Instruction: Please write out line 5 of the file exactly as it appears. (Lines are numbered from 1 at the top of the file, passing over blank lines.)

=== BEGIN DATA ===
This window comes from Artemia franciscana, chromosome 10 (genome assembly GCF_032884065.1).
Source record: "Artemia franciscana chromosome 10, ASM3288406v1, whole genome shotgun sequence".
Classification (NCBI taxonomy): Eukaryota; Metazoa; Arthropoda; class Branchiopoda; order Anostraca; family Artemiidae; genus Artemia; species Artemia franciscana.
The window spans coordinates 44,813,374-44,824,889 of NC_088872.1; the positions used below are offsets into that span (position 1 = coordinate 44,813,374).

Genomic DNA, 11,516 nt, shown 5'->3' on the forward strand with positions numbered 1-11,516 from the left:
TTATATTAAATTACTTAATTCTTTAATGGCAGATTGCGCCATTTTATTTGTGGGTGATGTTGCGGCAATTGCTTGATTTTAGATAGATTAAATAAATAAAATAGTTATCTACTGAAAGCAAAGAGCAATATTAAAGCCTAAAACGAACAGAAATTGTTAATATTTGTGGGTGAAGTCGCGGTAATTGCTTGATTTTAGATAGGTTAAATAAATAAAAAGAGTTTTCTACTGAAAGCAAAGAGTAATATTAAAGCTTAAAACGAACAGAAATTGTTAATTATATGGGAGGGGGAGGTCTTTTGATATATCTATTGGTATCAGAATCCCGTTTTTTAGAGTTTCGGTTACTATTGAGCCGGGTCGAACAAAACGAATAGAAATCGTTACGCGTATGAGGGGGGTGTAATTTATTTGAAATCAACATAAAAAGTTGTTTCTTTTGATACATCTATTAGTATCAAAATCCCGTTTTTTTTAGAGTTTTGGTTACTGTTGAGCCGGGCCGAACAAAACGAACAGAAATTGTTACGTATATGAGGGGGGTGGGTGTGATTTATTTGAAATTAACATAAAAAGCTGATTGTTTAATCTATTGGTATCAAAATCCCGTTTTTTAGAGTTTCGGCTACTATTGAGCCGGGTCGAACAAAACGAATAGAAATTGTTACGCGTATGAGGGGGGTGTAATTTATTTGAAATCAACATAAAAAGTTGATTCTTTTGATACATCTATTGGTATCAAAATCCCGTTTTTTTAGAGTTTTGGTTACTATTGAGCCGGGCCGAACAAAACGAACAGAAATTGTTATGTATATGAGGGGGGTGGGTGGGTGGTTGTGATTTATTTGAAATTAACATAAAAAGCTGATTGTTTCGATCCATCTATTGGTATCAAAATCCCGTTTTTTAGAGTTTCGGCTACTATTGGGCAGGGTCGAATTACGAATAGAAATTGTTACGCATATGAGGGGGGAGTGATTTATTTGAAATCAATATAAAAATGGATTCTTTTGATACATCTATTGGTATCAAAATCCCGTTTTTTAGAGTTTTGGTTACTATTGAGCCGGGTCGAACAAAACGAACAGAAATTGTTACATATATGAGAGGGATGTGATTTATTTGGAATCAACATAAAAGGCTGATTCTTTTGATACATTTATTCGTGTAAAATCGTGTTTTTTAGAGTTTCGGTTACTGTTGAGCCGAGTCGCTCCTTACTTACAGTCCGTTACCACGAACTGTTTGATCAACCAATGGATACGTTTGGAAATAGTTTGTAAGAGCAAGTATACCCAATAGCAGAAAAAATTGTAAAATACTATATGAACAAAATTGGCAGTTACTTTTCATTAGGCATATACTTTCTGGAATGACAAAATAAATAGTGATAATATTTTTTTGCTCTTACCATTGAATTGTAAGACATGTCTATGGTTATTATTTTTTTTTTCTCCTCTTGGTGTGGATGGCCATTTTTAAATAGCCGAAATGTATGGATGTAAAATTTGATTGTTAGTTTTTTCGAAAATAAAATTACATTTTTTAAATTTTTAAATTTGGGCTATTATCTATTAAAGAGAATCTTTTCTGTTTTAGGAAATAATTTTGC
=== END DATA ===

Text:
Genomic DNA, 11,516 nt, shown 5'->3' on the forward strand with positions numbered 1-11,516 from the left: